"I feel  like, since I became a parent, my flaws, shortcomings and weaknesses are laid out in front of me pretty much every day." - work / life / balance 

"There's an old wives tale that the first born always look like their dad to stop the father from fleeing from the house in horror shortly after the babies arrive." - Parent Opinion Piece 2

"There's one way to get kids to eat stuff that's good for them: make it resemble a burger and fry it." - Tips on snack tricks

"Minimalism isn't about getting rid of all your stuff and living with barely anything... minimalism is really a conversation about what's important." - Conversation about minimalism with father of six Leo Babauta

"Seeing your children grow up is the best part. I've always thought from the start that good parenting involves a huge amount of letting go." - work / life / balance 

The above blurbs I randomly pulled from the first Volume of Hello Lunch Lady Magazine the new labor of love from the creators of Frankie Magazine, which I was kindly sent a couple months back then mindlessly stuffed inside of a rarely used leather tote hanging in my closet hoping to read on a car trip we never ended up taking. But then stumbled across it yesterday while searching for another lost token (seemingly a daily routine for me these days) and was instantly enchanted again by it's bold, artful appearance.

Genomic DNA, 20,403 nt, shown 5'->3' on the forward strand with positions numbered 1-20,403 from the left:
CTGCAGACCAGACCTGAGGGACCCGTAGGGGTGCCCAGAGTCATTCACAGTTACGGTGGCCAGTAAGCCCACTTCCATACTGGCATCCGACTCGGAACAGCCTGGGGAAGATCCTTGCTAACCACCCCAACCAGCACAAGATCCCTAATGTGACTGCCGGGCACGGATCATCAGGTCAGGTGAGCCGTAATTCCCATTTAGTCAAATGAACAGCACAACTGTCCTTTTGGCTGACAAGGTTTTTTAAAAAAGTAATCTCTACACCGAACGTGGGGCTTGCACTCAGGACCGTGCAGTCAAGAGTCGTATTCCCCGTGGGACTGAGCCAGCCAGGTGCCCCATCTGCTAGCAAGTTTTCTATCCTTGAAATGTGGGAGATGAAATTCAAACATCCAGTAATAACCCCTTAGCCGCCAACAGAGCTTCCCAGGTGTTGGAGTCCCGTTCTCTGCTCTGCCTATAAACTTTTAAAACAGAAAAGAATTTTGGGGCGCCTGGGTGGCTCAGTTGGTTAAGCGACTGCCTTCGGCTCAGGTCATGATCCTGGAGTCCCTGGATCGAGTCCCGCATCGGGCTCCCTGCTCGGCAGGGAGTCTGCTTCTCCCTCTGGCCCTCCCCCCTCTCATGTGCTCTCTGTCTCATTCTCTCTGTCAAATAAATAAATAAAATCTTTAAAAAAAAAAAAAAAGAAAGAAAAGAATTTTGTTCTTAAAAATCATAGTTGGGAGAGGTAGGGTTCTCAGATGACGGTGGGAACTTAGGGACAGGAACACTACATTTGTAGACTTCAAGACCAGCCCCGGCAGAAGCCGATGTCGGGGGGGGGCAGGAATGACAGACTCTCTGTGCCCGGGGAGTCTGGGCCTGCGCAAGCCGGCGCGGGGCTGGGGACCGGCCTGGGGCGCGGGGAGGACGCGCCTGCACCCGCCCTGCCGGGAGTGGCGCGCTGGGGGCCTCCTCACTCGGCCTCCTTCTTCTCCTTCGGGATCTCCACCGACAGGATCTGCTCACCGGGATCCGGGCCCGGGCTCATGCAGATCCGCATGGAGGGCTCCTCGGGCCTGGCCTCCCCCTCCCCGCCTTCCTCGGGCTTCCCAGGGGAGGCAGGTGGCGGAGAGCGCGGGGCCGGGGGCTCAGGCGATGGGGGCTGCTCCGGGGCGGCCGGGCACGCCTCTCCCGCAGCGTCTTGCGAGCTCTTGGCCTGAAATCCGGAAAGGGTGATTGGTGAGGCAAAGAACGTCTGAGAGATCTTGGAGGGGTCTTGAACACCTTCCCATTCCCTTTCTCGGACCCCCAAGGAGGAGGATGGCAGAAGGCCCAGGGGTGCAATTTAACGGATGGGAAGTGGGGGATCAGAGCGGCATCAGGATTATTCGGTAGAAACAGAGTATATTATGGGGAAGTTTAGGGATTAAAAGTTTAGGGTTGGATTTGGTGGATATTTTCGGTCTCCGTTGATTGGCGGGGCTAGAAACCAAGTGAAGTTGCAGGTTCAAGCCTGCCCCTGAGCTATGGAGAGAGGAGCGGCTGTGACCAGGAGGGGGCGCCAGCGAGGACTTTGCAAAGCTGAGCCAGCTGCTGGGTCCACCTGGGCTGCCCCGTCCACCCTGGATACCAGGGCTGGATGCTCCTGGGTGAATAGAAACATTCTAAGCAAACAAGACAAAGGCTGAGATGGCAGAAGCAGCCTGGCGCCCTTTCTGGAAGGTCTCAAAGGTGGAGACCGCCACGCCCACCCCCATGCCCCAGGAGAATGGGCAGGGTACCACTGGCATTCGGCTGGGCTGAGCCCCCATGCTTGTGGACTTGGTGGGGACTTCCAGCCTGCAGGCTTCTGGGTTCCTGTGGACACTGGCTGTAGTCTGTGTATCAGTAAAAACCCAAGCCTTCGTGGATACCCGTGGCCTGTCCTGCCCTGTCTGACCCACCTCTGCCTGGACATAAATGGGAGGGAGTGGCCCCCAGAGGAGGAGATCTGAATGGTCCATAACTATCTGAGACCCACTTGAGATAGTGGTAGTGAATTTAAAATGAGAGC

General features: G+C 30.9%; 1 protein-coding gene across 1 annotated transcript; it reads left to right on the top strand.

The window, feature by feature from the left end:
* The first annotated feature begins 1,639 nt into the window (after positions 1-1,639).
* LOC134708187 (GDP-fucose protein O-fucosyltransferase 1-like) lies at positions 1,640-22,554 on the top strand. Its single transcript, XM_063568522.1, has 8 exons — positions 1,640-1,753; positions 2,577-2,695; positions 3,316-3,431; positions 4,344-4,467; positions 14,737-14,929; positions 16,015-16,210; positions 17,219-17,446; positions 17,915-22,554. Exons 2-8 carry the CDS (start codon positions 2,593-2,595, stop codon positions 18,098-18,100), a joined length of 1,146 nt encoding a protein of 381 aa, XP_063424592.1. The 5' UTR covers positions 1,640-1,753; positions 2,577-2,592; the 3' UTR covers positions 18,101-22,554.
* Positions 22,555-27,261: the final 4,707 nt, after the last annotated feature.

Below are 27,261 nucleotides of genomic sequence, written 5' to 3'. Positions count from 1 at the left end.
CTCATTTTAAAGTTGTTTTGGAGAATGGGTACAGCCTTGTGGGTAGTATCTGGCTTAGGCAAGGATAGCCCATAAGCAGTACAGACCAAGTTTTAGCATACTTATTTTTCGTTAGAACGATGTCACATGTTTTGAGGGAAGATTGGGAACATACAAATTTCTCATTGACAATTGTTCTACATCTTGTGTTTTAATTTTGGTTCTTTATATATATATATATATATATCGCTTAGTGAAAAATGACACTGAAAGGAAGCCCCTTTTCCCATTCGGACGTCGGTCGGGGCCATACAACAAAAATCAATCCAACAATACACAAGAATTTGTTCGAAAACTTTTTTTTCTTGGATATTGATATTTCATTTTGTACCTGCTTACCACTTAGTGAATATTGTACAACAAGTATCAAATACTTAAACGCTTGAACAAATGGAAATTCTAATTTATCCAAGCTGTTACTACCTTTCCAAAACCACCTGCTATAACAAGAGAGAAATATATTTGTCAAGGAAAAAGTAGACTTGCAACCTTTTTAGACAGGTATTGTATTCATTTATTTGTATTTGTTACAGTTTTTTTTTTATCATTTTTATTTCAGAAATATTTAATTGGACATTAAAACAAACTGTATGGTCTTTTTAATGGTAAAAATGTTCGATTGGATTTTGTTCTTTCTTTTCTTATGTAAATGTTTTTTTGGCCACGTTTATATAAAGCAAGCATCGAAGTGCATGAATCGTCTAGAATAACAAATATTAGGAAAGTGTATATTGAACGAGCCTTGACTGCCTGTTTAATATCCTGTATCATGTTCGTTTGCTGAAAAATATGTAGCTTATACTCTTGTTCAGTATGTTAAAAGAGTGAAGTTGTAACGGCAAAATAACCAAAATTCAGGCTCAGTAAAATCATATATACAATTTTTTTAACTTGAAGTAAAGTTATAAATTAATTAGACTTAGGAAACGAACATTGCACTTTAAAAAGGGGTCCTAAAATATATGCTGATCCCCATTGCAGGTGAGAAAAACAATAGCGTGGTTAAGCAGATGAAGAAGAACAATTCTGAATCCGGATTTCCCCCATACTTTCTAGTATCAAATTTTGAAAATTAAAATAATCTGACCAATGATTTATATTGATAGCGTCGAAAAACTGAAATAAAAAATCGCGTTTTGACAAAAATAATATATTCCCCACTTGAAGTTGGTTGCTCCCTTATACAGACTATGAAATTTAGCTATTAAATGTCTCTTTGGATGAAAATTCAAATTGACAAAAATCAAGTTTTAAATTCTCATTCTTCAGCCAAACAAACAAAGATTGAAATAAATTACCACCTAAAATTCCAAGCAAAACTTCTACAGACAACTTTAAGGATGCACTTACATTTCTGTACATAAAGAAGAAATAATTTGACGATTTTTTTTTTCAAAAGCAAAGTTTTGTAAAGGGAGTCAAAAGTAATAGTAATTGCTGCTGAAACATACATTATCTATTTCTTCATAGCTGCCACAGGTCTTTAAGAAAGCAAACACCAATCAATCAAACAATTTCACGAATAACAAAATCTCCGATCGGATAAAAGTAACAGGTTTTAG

So I spent much of this bright Sunday morning today in bed soaking up a quiet house and reading through it thoroughly, front to back, and can honestly say it reads like a singing gem. Aesthetically speaking the kind of zine I live for. Chalk full of grainy home-based family photos, scattered with quirky curated art shots, food pics, kid drawings, picnic stuff! convos on parenting struggles, ect. Cute, unique, humble, and real. Lunch Lady is the kind of space that feels really good to fall into. Crammed with articles that revolve mainly around exciting recipes and cool tips to help incorporate healthful eating habits in the home and in school lunches - which is where the basis of this mag was born when the creator saw her 9 year old daughter being bullied for having off kilter lunch box creations she was preparing for her. But also touches on the aspects of motherhood I always find most appealing when reading up on the matter in general: maintaining creativity in light of having kids. Everyday stories from everyday folks, honest admissions. In other words: real life talk about how damn hard it is at times to keep everything together and feel good about the things we're creating and the children that we're raising.